Byron Bay Writer's Festival


Today I'm packing my bags to head north for the Byron Bay Writer's Festival.  The invitation to speak at this festival is particularly exciting for many reasons. 

First it's Byron Bay and it's a writer's festival! Probably enough said...but I'm a writer so I'll elaborate anyway...

Writing is often a solitary pursuit and these opportunities to meet readers and fellow writers are exhilerating, inspiring and just plain fun. 

On Thursday evening I'll be at the Opening Dinner for the festival where I will no doubt have many "OMG-isn't-that-[insert famous author here]" moments.  Can't make any promises but I will try to be dignified.

On Friday I'll be attending the launch of John M. Green's fabulous new thriller Born to Run.  As well as being a talented writer, John is one of my very favourite people and I am looking forward to applauding his latest work into the literary world.

On Saturday I'll be speaking with Leslie Cannold (The Book of Rachael) and Jesse Blackadder (The Raven's Heart) on a panel entitled Using History as a Springboard for Fiction (2.45pm - Red Marquee) chaired by the warm and wonderful Edna Carew (who like Rowland Sinclair's Edna, is called Ed). 

On Sunday, Ashley Hay (The Body in the Clouds) and I will be speaking with the winner of the Varuna LitLink Award and Moya Costello about A Career's Progression (2pm - Chatroom A).  I met Ashley when our books were both short-listed for the Commonwealth Writer's Prize.  Coincidentally both our novels had the Sydney Harbour Bridge at their centres, and I remember Ashley joking that we would probably meet again at "some bridge panel".  Not quite...but I am looking forward to catching up with her.

Two years ago I last attended the Byron Bay Writers Festival.  That was before signing with Pantera Press.  I don't think I'd ever met a published writer before.  I remember how inspiring, fascinating and daunting the festival was.  Things have changed a bit since then.  This year I'm attending as writer and a guest of the festival.  I'm still inspired, fascinated and a little daunted.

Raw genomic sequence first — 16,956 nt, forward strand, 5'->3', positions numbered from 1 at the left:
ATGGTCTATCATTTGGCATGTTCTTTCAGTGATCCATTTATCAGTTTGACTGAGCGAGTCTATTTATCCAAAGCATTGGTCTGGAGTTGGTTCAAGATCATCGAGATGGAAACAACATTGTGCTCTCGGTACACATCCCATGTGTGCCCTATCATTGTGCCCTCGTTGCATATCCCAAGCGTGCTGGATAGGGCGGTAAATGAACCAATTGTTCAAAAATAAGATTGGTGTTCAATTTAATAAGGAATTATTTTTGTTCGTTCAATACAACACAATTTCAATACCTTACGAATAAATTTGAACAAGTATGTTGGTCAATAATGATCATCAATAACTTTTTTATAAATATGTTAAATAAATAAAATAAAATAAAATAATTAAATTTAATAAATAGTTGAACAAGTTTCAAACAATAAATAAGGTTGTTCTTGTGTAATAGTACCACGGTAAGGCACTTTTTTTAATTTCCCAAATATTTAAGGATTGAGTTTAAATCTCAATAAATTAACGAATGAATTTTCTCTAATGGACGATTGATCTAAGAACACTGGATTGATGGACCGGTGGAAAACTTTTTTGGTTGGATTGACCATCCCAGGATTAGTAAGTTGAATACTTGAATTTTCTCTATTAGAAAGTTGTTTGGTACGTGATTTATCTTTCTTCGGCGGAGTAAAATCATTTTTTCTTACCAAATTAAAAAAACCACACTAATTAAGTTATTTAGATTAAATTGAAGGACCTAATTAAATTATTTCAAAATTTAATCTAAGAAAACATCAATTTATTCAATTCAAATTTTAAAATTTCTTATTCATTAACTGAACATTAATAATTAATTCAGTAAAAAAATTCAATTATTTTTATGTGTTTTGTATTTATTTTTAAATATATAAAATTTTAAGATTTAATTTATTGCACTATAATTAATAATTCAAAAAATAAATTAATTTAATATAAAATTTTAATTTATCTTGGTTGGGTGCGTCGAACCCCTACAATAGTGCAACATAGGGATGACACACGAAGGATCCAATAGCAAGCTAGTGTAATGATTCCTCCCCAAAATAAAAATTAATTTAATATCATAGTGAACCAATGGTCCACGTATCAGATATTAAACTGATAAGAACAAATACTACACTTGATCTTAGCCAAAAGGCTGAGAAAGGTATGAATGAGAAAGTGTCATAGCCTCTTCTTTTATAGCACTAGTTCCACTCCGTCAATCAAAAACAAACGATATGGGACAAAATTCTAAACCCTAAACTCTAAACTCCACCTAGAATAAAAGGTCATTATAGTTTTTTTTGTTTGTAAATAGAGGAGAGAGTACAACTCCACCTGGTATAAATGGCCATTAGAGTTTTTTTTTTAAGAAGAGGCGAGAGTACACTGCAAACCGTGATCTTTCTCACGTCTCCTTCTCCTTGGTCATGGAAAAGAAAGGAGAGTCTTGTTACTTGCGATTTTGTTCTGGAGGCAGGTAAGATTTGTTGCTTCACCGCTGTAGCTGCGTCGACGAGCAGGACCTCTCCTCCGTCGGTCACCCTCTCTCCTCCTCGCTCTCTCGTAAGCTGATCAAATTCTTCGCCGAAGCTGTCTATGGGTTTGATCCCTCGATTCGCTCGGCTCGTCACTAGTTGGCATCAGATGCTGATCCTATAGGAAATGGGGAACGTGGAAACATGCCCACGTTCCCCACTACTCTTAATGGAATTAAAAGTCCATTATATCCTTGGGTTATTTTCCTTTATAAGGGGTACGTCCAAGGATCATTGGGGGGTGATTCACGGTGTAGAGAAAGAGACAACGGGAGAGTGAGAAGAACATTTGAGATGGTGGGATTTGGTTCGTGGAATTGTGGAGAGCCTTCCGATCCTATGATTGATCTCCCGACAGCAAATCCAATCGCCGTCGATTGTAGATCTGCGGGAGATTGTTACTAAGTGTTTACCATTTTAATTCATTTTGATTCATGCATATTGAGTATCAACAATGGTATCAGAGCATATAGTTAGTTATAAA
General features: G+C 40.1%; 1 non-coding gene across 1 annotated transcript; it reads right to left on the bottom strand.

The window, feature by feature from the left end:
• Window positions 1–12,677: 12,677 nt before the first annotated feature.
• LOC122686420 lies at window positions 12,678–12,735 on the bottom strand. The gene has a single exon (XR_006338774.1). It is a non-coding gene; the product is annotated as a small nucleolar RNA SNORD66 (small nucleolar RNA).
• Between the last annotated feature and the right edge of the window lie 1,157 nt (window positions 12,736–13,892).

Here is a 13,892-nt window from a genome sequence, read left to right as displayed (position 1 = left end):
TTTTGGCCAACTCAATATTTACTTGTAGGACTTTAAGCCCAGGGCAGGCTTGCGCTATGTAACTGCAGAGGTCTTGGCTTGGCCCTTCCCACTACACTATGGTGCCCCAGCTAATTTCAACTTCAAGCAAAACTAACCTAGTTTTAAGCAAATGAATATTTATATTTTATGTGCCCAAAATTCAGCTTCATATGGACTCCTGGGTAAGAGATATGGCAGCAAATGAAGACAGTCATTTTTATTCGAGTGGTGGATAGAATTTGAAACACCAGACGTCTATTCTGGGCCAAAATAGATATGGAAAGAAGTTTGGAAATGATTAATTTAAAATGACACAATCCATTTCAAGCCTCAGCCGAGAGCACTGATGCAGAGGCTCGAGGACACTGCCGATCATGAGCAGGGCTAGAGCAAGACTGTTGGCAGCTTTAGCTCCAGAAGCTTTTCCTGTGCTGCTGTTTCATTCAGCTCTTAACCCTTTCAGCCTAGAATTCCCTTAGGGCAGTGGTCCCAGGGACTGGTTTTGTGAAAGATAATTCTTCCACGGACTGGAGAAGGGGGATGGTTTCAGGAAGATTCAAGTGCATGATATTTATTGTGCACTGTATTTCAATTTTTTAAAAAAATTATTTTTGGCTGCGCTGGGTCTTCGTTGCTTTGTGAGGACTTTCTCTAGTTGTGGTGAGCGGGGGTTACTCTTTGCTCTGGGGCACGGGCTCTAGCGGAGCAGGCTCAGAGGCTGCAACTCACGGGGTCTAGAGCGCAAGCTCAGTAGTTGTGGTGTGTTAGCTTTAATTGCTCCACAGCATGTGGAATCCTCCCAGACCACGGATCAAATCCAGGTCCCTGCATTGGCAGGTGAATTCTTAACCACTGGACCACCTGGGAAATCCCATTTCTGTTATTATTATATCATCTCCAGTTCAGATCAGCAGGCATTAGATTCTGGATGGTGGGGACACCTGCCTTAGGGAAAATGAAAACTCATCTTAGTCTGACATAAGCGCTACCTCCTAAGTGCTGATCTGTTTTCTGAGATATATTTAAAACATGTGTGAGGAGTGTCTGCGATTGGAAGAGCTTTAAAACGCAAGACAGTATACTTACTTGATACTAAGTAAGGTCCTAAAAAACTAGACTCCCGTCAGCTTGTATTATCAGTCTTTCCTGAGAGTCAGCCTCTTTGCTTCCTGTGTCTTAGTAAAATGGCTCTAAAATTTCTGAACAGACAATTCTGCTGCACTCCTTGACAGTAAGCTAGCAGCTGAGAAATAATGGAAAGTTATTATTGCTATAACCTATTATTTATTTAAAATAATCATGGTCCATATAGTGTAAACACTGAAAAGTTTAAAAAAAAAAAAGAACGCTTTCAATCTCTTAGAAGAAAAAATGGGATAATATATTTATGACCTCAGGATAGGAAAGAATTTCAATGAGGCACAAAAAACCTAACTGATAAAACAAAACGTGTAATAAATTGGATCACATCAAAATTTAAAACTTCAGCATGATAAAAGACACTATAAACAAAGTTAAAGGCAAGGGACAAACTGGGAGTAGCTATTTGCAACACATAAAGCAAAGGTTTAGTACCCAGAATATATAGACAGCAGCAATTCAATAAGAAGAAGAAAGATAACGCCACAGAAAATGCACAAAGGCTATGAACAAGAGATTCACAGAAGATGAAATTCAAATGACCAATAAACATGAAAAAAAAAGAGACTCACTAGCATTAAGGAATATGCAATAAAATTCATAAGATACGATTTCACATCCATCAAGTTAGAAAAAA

In other news, A Decline in Prophets was reviewed in this month's Women's Weekly.  For someone whose novels weave through and around so many great Australian icons, this is really lovely...or as Rowland would say - "Smashing!".


"Colonel Campbell and Mister Lang"

An absolutely delightful gramaphone recording about the events of March 1932 -  by "Quip and Quirk" (Australian Duetists).



A Decline in Prophets

To celebrate its imminent release, A Decline in Prophets, the next book in the Rowland Sinclair series, now has its very own page on this site complete with book trailer.  Just a few days now.


SheKilda Again

For those of you who are unaware, the world's most fabulous Crime Convention (ie: a gathering of crime writers and readers, not actual criminals....well maybe a few criminals) is being held in Melbourne between the 7th and 9th of October 2011.  I'll be there as will be several of my fellow crime writers...all of us between fabulous panels, launches, readings and the odd murder.  So come.  Really.  Click here and make a booking!



Every now and then a review says something that makes you smile...and giggle...and smile again.

Angela Savage author of The Half-Child said "Sulari is one cool broad whose juicy books will blow your wig".  Methinks Angela's a pretty cool broad too!  Click here for the full reiview.